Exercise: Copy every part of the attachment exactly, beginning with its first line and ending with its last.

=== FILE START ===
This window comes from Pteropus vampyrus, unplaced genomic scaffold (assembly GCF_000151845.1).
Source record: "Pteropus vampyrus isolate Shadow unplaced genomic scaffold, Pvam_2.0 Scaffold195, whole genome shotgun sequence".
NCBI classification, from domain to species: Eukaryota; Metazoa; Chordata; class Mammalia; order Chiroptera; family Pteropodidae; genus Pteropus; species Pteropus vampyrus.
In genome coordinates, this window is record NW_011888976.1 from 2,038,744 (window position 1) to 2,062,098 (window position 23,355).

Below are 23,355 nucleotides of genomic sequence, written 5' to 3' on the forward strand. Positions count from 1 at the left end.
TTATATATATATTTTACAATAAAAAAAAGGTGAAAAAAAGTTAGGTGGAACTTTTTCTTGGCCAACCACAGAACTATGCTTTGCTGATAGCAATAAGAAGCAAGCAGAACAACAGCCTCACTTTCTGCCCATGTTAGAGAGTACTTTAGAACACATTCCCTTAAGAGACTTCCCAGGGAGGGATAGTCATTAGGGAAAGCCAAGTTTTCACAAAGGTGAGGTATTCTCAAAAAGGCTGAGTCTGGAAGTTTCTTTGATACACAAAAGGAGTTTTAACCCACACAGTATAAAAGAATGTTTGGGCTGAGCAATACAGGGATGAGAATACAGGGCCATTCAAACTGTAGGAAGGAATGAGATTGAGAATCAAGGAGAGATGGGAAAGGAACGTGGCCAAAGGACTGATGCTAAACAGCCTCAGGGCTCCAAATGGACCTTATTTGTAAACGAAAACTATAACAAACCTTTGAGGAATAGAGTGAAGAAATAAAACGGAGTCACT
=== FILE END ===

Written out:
This window comes from Pteropus vampyrus, unplaced genomic scaffold (assembly GCF_000151845.1).
Source record: "Pteropus vampyrus isolate Shadow unplaced genomic scaffold, Pvam_2.0 Scaffold195, whole genome shotgun sequence".
NCBI classification, from domain to species: Eukaryota; Metazoa; Chordata; class Mammalia; order Chiroptera; family Pteropodidae; genus Pteropus; species Pteropus vampyrus.
In genome coordinates, this window is record NW_011888976.1 from 2,038,744 (window position 1) to 2,062,098 (window position 23,355).

Below are 23,355 nucleotides of genomic sequence, written 5' to 3' on the forward strand. Positions count from 1 at the left end.
TTATATATATATTTTACAATAAAAAAAAGGTGAAAAAAAGTTAGGTGGAACTTTTTCTTGGCCAACCACAGAACTATGCTTTGCTGATAGCAATAAGAAGCAAGCAGAACAACAGCCTCACTTTCTGCCCATGTTAGAGAGTACTTTAGAACACATTCCCTTAAGAGACTTCCCAGGGAGGGATAGTCATTAGGGAAAGCCAAGTTTTCACAAAGGTGAGGTATTCTCAAAAAGGCTGAGTCTGGAAGTTTCTTTGATACACAAAAGGAGTTTTAACCCACACAGTATAAAAGAATGTTTGGGCTGAGCAATACAGGGATGAGAATACAGGGCCATTCAAACTGTAGGAAGGAATGAGATTGAGAATCAAGGAGAGATGGGAAAGGAACGTGGCCAAAGGACTGATGCTAAACAGCCTCAGGGCTCCAAATGGACCTTATTTGTAAACGAAAACTATAACAAACCTTTGAGGAATAGAGTGAAGAAATAAAACGGAGTCACT